This Crosscare Migrant Project report is a result of a detailed survey of Irish community organisations in Britain, the US and Australia, followed up by interviews, on how they responded to the Covid 19 pandemic. The report is a testament to the resilience, determination and commitment of these organisations to find new ways to support their local communities through what has been an extraordinary 18 months.
The launch was addressed by Colm Brophy, Minister for Overseas Development Aid and Diaspora, who talked about the importance of the Irish government’s Covid Response Fund for Irish Communities, set up in 2020, in addition to the Emigrant Support Programme.
He paid tribute to the collaboration seen throughout the Irish diaspora alongside the “outpouring of support from the wider Irish community”.
Ambassador Adrian O’Neill attended the online launch and spoke movingly about the role of Irish community organisations facing the unprecedented challenges created by the pandemic, describing them as "exceptional and heroic".
Brian Dalton, Irish in Britain’s CEO congratulated Crosscare Migrant Project on successfully completing field research during a pandemic, saying it was an “important contribution to our understanding of how we respond to the shared challenges of rebuilding and recovery” showing that “we are and will always be part of a global community, interdependent and interrelated. Delivering support for those on the margins of education, healthcare, work opportunities and financial security is a measure of ourselves and our values of kinship.”
Danielle McLaughlin, Irish Abroad Networking Officer at Crosscare presented some of the key findings of the report and Richard King, Project Leader for Crosscare Migrant Project moderated a panel discussion with Noelette Hanley, of Luton Irish Forum and Patrick Rogers Irish Community Care Manchester.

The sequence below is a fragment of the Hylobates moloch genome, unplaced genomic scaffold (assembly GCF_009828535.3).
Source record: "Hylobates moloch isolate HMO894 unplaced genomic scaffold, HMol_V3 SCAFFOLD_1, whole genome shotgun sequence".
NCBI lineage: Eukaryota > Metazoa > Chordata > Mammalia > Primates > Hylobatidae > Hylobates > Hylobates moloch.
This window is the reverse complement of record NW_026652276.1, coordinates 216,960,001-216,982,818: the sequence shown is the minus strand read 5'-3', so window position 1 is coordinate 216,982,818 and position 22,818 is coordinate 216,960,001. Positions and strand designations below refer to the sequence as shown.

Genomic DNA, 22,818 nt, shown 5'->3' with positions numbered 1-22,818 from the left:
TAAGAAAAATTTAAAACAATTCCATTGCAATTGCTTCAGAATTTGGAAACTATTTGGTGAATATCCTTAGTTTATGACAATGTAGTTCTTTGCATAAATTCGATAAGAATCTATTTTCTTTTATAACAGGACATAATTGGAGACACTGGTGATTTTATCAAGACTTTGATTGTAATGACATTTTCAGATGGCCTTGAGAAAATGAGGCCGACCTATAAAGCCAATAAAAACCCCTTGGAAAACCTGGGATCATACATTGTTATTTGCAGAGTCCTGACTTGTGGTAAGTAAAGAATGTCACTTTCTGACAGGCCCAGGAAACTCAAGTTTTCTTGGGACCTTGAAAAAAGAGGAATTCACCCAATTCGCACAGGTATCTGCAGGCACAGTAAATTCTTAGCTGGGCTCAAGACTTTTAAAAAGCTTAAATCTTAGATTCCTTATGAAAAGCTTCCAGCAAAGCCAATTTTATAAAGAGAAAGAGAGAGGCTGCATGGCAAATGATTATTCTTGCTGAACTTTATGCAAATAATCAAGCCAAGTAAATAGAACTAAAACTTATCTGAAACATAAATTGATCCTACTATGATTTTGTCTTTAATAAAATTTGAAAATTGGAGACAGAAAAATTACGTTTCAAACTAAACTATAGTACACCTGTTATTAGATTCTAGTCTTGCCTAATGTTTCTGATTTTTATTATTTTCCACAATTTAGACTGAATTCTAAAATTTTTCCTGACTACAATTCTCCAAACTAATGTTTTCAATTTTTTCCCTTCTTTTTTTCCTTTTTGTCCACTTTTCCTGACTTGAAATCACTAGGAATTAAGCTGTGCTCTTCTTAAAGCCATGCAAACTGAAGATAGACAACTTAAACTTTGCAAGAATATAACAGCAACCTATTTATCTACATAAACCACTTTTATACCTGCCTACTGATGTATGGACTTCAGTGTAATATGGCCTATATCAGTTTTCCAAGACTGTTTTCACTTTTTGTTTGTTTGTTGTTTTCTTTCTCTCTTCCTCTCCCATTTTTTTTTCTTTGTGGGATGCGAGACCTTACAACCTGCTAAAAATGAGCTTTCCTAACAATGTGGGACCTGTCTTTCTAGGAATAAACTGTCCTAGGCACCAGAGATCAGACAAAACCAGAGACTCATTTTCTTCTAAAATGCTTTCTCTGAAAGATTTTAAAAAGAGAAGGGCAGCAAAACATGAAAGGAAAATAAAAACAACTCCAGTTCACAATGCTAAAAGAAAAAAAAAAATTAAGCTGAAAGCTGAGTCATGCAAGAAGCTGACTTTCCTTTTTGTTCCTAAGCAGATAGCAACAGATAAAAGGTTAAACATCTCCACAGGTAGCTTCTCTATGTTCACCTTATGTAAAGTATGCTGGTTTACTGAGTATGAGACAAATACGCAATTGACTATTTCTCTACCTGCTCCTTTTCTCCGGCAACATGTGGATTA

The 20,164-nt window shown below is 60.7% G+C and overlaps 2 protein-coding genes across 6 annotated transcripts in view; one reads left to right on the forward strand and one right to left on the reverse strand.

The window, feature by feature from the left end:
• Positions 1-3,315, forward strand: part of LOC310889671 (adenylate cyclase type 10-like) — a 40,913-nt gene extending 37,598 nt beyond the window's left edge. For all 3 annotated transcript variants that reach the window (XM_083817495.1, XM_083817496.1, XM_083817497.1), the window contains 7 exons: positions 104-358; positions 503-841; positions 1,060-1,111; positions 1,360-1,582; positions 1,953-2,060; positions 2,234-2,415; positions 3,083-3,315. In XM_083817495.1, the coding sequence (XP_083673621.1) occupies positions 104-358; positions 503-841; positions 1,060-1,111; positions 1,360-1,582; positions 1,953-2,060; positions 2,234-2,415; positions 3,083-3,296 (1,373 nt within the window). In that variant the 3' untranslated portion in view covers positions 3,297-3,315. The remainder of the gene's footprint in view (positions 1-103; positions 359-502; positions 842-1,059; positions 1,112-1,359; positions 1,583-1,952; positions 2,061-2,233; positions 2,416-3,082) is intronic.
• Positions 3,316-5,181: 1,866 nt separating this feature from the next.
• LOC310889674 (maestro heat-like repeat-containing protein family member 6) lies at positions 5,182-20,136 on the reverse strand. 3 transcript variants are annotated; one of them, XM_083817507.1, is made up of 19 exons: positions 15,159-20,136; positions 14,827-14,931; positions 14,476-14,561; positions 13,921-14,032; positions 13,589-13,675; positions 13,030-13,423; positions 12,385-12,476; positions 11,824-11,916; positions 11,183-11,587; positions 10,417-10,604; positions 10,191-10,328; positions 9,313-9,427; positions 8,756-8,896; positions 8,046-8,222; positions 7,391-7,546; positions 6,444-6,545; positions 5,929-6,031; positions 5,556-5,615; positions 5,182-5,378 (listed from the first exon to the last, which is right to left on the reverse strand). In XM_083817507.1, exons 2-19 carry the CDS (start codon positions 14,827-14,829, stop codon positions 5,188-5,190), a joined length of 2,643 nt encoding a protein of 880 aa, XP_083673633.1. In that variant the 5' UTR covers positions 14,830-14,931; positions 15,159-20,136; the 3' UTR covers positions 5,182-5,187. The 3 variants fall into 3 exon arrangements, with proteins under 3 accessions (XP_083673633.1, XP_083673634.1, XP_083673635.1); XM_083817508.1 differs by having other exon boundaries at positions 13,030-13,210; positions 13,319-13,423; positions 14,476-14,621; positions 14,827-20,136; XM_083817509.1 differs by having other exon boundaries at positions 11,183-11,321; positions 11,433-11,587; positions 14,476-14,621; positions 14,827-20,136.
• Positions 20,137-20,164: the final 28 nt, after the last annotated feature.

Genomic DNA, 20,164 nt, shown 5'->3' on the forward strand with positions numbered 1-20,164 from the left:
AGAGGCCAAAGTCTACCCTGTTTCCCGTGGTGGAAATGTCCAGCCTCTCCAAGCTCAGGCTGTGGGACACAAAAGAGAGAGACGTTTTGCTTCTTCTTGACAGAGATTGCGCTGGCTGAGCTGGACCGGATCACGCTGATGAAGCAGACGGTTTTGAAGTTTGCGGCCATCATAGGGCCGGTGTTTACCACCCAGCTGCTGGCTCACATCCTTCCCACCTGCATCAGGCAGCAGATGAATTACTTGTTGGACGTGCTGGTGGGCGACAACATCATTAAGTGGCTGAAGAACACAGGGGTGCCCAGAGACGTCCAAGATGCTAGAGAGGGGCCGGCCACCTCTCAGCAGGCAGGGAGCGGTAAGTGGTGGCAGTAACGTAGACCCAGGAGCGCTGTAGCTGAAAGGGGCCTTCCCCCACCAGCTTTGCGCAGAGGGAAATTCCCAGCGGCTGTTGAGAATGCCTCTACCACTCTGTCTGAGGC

The report reveals common and country-specific issues across the geographical divides, for example Irish organisations in Britain did not have to address visa problems or issues with health insurance among Irish citizens, however financial insecurity, social isolation and digital inclusion were common themes. Groups based in Britain also reported the disproportionate impact the pandemic and lockdowns had on the Travelling community.
The report is divided up in to the mains themes:
Isolation, Wellbeing and Mental Health
Interestingly 90 percent of the organisations all reported an increase in the number of emigrants contacting them during the pandemic. The value of the services provided by so many different community organisations is evident throughout this report, making this a valuable resource for Irish community organisations in the future looking to secure funding and other support for their work.
The report will be launched in the coming week in Australia and the US.
You can read the full report HERE.